Rochester Technology

Rochester is the place to be a game designer and RIT is the school to do it in

News out of RIT today is that the Princeton Review’s annual list of the best schools to attend for game design includes in its #2 position none other than Rochester Institute of Technology. Last year, they occupied the fourth and ninth slots in the same ranking. The same article, linked to below, points out that previous graduates of the game design and development program went on to jobs at Microsoft, Zynga and Activision.

Fuck you too, Wall Street Journal.

RIT’s Video Game Design Programs Jump in Princeton Review Rankings – RIT News.


Obama’s Student Loan Budget Plan

Following on from my previous post about the Student Loan Corporation email I got this morning, it looks like the plan President Obama is proposing is basically to eliminate a subsidy system for private loan corporations that the government has been running for the last fifty years. This WaPo op-ed does a great job of laying out the history.

In short, the government has been insuring low-interest student loans for all this time by basically guaranteeing profits for private banks like Citi Corp who give out those loans. Its a classic Frankenstein Washington program where those who insist on free market rules and those who insist on government assistance get together and insure that neither happens. The Obama plan eliminates the cost of maintaining this facade by letting the Department of Education provide the loans through Treasury.

How much will tax payers save because of this new plan, if adopted? Estimates put that number between $40 and $100 billion annually.

Citi’s email is, typically, effusive with unsupported “facts” about how this will negatively impact both the government’s bottom line and consumers. The claim that this new plan will increase the federal deficit “substantially” is unsubstantiated as yet: there’s no concrete plan that I can find on how the loans will be doled out. Logically, if we can afford multi-trillion dollar bailouts to banks like Citi, I’m sure we can handle a few student loans. The word “substantial” is subjective and relative. Meanwhile as a matter of bookkeeping, since student loans can last for decades without defaulting, they are a relatively stable investment. At the risk of recalling the Subprime problem, student loans can be handled as assets, not debts.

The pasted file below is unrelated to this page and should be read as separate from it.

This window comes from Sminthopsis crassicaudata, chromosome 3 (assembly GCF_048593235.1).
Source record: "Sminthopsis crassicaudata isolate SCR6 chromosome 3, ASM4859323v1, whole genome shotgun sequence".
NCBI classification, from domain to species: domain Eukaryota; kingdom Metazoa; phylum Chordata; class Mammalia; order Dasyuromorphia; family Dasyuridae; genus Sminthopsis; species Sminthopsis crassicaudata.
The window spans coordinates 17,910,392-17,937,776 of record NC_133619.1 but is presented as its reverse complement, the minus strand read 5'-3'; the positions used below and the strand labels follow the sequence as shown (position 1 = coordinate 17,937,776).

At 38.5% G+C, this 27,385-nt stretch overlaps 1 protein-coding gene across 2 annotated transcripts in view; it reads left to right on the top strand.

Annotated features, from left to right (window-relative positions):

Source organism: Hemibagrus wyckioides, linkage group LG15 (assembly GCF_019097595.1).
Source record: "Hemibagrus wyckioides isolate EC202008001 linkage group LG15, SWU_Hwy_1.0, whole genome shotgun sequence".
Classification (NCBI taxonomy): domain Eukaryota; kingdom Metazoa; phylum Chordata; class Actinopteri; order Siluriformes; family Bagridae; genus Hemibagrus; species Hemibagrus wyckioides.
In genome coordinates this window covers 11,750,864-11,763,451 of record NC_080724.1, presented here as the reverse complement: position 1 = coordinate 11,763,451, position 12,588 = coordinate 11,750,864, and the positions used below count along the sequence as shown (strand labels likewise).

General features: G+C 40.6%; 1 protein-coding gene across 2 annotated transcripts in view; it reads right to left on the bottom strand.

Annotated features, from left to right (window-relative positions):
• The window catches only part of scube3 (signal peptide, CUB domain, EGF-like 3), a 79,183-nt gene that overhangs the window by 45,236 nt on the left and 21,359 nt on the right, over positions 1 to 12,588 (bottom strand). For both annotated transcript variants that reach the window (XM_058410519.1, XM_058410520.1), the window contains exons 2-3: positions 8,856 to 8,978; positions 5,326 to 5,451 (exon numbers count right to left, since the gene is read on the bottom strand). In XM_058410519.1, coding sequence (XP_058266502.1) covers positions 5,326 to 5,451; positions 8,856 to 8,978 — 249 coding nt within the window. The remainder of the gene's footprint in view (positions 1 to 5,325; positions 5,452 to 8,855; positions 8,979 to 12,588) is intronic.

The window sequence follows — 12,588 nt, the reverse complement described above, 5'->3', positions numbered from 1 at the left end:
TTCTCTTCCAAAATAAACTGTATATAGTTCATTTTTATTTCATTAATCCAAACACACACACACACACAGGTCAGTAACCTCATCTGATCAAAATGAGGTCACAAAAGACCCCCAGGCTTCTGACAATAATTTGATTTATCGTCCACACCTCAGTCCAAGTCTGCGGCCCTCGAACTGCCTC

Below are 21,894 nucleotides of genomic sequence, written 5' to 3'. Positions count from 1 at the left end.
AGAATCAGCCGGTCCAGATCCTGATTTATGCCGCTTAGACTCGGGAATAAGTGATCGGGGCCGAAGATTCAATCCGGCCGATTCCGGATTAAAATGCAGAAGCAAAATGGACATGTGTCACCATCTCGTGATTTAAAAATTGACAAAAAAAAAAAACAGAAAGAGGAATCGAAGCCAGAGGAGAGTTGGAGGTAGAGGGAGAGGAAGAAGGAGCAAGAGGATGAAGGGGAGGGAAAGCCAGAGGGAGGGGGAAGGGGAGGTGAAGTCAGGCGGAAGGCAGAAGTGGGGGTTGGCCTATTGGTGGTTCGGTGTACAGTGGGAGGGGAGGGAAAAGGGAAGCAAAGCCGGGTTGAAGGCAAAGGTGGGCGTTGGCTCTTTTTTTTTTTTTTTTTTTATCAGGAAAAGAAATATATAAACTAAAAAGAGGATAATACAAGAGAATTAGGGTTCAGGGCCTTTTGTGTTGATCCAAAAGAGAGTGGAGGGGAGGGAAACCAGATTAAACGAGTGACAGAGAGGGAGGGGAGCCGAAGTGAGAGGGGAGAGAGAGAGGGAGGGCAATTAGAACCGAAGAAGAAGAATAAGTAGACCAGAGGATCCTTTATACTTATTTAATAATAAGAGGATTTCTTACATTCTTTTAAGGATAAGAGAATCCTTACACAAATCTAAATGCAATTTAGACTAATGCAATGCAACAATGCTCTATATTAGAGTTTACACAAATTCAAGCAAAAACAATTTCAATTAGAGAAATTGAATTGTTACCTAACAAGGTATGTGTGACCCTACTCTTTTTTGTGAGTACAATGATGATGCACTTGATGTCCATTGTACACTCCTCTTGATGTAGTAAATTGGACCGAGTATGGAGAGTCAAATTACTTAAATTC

Their claim that this is an anti-choice plan presupposes that those of us who go to college are really in control of where we get loans from. In reality, the student loan game is a rigged one, just like health care. The word “choice” is a double entendre: it sounds like the choice is yours, but the choice is really made by corporations and large institutions – colleges or hospitals, depending on the example.

Citi lists a number of advantages of student loans that it claims are the result of competition, such as default prevention services, education and web access. It is debatable whether web access is an advantage or an inevitability, but default protection and education will surely both continue under the new plan. The problem with this entire line of argument, though, is that if there’s no risk then there’s no real competition. The current system is not a free market system and so the entire argument breaks down right there.